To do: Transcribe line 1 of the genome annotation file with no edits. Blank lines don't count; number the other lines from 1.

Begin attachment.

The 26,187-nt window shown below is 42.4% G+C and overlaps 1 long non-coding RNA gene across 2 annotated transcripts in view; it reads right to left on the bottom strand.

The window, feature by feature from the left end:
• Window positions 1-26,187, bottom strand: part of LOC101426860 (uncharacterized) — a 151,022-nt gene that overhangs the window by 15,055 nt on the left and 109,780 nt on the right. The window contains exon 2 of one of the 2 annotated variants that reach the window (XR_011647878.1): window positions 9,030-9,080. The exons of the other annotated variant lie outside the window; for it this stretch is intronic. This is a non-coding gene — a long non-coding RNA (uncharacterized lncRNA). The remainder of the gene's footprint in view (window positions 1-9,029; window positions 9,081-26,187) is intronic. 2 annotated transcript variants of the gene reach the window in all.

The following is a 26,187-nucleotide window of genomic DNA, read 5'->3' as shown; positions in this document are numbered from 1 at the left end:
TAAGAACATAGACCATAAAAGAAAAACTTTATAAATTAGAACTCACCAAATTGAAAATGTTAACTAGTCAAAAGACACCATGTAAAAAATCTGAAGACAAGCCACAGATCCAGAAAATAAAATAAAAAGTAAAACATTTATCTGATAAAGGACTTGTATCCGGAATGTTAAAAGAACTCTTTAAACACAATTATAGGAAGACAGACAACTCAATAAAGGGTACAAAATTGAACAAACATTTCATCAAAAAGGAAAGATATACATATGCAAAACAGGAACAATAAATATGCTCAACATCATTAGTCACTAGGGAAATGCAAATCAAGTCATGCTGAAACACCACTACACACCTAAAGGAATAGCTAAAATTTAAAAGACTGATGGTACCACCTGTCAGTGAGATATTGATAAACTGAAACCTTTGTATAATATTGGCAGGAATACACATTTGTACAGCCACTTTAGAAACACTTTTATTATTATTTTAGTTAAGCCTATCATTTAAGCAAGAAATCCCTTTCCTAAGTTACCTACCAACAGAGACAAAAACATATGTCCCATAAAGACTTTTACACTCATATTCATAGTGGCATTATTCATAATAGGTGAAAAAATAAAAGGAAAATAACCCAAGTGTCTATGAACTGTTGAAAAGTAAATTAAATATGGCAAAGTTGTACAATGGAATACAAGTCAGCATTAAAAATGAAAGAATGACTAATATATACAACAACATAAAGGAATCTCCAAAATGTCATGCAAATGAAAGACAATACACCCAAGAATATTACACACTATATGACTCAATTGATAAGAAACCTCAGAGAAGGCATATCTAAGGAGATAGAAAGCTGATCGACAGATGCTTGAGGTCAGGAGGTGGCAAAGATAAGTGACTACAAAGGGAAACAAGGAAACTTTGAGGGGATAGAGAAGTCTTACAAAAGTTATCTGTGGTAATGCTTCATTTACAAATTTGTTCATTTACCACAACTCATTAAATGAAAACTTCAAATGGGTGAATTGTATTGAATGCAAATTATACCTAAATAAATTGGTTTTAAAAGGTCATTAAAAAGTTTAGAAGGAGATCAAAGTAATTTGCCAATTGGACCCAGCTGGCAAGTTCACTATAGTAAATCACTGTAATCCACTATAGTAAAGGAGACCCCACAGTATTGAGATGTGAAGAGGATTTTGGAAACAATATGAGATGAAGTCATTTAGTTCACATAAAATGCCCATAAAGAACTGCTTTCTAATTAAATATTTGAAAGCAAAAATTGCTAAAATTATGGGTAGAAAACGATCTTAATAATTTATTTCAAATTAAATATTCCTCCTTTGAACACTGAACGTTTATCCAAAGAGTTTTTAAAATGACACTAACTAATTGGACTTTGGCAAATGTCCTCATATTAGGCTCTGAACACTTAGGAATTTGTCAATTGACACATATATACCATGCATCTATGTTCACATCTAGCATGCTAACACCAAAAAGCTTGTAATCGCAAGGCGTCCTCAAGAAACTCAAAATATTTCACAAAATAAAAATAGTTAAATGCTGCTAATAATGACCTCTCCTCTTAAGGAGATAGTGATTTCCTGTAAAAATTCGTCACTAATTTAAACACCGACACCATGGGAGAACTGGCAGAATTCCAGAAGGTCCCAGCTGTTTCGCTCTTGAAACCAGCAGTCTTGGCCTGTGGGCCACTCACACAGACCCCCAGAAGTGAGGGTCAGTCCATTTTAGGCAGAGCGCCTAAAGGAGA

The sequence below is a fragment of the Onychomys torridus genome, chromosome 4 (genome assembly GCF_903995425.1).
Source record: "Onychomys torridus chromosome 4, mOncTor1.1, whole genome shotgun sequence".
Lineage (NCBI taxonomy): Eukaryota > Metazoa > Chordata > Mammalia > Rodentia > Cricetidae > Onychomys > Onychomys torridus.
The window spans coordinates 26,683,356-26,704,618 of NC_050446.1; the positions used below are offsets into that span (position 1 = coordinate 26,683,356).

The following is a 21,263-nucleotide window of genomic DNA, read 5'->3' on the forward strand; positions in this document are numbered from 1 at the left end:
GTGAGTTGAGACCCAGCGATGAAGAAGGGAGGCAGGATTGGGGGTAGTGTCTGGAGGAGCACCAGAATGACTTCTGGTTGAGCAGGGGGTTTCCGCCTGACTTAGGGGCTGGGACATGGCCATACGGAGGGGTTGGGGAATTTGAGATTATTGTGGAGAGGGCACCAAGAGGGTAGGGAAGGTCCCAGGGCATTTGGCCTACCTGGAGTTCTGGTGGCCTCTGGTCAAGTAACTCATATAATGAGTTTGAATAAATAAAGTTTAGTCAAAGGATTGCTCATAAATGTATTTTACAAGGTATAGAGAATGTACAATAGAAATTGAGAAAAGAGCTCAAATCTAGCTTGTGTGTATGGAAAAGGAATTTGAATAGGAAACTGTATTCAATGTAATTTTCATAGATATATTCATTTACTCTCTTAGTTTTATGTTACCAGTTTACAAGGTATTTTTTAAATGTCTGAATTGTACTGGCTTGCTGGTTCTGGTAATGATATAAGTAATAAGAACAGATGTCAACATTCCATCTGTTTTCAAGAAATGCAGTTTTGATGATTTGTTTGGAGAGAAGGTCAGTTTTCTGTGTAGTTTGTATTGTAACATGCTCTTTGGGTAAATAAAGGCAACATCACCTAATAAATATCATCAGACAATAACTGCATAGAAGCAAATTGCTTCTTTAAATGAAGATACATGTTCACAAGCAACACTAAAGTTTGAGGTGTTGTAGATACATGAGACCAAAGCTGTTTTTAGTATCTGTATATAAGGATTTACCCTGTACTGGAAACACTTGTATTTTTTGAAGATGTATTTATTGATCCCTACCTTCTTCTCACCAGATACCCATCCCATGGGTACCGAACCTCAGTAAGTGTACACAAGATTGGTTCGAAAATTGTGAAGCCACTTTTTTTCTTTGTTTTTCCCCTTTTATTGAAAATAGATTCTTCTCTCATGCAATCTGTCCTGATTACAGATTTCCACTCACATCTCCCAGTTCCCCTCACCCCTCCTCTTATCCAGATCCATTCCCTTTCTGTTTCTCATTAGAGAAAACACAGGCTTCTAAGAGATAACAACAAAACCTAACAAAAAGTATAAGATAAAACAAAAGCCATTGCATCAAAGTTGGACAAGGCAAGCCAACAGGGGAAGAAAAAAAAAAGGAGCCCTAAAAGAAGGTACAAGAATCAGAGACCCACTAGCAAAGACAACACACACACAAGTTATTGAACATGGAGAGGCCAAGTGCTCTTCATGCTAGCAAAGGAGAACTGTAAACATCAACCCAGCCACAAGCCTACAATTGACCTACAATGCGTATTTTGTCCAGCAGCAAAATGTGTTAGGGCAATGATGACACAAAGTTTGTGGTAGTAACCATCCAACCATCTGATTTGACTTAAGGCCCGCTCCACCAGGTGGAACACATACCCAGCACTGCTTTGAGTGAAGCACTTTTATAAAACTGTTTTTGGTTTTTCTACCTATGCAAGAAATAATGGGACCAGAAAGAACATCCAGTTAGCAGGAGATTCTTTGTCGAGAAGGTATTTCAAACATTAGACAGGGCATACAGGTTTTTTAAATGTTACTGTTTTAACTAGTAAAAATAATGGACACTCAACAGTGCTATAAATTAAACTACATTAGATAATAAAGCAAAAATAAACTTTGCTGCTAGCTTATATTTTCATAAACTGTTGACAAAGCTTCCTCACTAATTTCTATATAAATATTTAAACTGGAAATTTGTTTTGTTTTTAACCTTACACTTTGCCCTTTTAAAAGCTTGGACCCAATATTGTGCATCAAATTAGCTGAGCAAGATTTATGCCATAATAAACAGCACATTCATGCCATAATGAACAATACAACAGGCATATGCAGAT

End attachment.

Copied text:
The 26,187-nt window shown below is 42.4% G+C and overlaps 1 long non-coding RNA gene across 2 annotated transcripts in view; it reads right to left on the bottom strand.